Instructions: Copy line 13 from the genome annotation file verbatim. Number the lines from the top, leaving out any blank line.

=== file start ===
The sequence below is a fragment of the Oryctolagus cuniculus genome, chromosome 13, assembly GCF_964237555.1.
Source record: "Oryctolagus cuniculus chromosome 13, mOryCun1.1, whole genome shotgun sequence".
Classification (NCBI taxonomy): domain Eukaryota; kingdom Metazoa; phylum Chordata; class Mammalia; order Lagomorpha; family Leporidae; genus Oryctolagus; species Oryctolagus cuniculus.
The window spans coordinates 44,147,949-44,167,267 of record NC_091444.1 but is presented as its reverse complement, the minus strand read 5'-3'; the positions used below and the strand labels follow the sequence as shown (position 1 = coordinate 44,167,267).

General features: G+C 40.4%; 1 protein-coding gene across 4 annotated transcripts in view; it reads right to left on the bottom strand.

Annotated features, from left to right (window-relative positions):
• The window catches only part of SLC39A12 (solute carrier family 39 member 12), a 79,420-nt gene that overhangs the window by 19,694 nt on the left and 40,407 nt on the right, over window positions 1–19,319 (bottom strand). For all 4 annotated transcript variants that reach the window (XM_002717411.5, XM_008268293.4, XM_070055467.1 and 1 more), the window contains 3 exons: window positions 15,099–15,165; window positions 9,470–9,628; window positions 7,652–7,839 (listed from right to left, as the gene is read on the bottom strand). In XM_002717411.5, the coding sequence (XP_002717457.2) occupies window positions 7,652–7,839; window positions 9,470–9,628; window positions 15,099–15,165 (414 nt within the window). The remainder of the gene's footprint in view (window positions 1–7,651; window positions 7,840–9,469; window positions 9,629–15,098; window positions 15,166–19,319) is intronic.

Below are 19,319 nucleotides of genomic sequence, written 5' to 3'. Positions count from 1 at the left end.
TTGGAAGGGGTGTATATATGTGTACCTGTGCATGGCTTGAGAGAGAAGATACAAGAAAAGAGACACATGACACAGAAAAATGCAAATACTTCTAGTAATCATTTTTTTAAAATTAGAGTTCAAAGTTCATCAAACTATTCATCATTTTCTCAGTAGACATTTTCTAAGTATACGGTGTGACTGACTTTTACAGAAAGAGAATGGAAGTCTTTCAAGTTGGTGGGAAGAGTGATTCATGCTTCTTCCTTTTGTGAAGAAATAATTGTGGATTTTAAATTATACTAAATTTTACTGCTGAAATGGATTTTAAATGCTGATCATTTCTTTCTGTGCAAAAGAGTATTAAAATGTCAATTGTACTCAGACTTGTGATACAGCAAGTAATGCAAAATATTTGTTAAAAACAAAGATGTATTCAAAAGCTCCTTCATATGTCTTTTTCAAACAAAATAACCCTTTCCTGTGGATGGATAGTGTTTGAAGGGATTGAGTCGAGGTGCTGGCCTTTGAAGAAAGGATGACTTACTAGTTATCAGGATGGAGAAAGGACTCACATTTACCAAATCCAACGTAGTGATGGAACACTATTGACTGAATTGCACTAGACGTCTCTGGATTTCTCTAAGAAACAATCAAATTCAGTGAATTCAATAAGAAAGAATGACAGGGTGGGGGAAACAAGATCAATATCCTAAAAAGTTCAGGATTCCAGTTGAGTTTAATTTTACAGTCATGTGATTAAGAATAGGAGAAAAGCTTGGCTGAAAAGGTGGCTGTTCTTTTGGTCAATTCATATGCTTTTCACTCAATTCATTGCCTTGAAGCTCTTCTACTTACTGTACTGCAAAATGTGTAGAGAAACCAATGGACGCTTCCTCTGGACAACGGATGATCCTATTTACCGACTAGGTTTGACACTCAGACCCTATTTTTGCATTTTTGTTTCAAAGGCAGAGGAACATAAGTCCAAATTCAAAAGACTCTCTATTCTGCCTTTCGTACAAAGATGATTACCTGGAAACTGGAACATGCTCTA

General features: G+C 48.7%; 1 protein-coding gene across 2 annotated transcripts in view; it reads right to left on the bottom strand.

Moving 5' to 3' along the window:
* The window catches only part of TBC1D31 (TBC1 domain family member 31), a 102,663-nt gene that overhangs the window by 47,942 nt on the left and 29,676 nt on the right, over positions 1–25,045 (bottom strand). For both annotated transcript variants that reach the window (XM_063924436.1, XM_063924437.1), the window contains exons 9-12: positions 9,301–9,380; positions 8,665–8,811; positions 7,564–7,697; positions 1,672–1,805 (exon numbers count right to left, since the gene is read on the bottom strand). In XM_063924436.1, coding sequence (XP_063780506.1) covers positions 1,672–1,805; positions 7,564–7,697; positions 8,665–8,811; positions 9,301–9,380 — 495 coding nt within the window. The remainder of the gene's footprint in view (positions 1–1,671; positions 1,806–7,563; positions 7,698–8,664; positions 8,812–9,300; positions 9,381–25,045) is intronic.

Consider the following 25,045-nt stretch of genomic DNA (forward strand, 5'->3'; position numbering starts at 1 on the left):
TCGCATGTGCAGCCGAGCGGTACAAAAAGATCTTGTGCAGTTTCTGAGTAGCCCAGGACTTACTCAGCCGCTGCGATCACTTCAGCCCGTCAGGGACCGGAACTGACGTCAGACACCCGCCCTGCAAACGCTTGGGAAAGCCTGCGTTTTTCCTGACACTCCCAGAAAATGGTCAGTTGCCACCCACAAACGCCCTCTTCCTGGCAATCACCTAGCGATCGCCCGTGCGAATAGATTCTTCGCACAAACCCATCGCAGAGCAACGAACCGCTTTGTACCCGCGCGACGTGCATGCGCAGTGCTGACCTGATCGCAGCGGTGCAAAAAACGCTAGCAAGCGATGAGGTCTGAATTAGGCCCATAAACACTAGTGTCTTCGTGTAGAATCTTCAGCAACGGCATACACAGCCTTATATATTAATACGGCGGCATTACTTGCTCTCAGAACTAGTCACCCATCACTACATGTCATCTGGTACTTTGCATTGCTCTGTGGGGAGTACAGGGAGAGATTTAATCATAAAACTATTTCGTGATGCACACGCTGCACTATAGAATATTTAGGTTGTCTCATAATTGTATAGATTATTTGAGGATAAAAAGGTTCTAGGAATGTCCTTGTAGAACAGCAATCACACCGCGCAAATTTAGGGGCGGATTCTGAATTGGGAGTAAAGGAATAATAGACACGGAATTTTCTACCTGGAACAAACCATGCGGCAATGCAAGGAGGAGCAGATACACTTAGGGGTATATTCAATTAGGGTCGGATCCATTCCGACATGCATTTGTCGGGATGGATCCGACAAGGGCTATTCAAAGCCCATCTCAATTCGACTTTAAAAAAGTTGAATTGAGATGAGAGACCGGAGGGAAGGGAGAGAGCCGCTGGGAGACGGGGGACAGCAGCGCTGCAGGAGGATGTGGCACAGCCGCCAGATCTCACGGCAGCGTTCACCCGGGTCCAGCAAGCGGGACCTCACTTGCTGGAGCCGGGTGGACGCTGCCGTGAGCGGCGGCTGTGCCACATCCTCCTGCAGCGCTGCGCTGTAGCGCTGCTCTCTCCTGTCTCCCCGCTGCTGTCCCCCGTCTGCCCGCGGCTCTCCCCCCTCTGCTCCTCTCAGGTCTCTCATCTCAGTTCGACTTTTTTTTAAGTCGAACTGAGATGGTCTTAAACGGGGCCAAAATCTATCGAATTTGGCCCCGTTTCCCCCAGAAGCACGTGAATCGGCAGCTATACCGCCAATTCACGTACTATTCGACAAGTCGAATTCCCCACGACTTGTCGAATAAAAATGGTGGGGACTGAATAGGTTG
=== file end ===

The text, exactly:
Consider the following 25,045-nt stretch of genomic DNA (forward strand, 5'->3'; position numbering starts at 1 on the left):